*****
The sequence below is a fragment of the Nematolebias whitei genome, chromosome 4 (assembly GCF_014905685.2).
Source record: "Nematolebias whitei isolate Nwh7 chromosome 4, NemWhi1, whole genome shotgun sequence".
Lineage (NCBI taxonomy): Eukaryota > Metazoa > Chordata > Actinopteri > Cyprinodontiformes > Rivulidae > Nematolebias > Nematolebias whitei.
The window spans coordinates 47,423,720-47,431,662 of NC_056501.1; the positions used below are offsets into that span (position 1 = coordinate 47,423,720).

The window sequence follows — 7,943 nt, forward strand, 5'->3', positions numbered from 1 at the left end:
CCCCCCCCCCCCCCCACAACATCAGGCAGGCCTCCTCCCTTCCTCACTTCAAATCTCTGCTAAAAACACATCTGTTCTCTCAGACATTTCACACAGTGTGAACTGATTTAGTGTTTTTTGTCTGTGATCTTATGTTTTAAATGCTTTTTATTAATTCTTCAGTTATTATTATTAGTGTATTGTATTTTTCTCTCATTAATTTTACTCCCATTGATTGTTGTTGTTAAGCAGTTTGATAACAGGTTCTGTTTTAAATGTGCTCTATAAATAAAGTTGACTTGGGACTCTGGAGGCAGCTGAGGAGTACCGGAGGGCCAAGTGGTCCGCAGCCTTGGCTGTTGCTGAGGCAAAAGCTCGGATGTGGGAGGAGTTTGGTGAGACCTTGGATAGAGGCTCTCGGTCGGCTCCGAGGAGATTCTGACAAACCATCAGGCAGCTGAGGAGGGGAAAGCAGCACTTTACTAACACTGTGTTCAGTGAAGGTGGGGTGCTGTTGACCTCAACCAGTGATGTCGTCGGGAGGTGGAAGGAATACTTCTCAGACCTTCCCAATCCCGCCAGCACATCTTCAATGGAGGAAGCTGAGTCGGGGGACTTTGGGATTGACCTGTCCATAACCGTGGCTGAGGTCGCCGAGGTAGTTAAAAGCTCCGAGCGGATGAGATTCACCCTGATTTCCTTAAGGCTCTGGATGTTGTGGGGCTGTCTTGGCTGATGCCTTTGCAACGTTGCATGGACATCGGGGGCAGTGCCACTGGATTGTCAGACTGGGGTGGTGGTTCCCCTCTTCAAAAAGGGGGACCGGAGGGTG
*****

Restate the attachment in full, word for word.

The sequence below is a fragment of the Nematolebias whitei genome, chromosome 4 (assembly GCF_014905685.2).
Source record: "Nematolebias whitei isolate Nwh7 chromosome 4, NemWhi1, whole genome shotgun sequence".
Lineage (NCBI taxonomy): Eukaryota > Metazoa > Chordata > Actinopteri > Cyprinodontiformes > Rivulidae > Nematolebias > Nematolebias whitei.
The window spans coordinates 47,423,720-47,431,662 of NC_056501.1; the positions used below are offsets into that span (position 1 = coordinate 47,423,720).

The window sequence follows — 7,943 nt, forward strand, 5'->3', positions numbered from 1 at the left end:
CCCCCCCCCCCCCCCACAACATCAGGCAGGCCTCCTCCCTTCCTCACTTCAAATCTCTGCTAAAAACACATCTGTTCTCTCAGACATTTCACACAGTGTGAACTGATTTAGTGTTTTTTGTCTGTGATCTTATGTTTTAAATGCTTTTTATTAATTCTTCAGTTATTATTATTAGTGTATTGTATTTTTCTCTCATTAATTTTACTCCCATTGATTGTTGTTGTTAAGCAGTTTGATAACAGGTTCTGTTTTAAATGTGCTCTATAAATAAAGTTGACTTGGGACTCTGGAGGCAGCTGAGGAGTACCGGAGGGCCAAGTGGTCCGCAGCCTTGGCTGTTGCTGAGGCAAAAGCTCGGATGTGGGAGGAGTTTGGTGAGACCTTGGATAGAGGCTCTCGGTCGGCTCCGAGGAGATTCTGACAAACCATCAGGCAGCTGAGGAGGGGAAAGCAGCACTTTACTAACACTGTGTTCAGTGAAGGTGGGGTGCTGTTGACCTCAACCAGTGATGTCGTCGGGAGGTGGAAGGAATACTTCTCAGACCTTCCCAATCCCGCCAGCACATCTTCAATGGAGGAAGCTGAGTCGGGGGACTTTGGGATTGACCTGTCCATAACCGTGGCTGAGGTCGCCGAGGTAGTTAAAAGCTCCGAGCGGATGAGATTCACCCTGATTTCCTTAAGGCTCTGGATGTTGTGGGGCTGTCTTGGCTGATGCCTTTGCAACGTTGCATGGACATCGGGGGCAGTGCCACTGGATTGTCAGACTGGGGTGGTGGTTCCCCTCTTCAAAAAGGGGGACCGGAGGGTG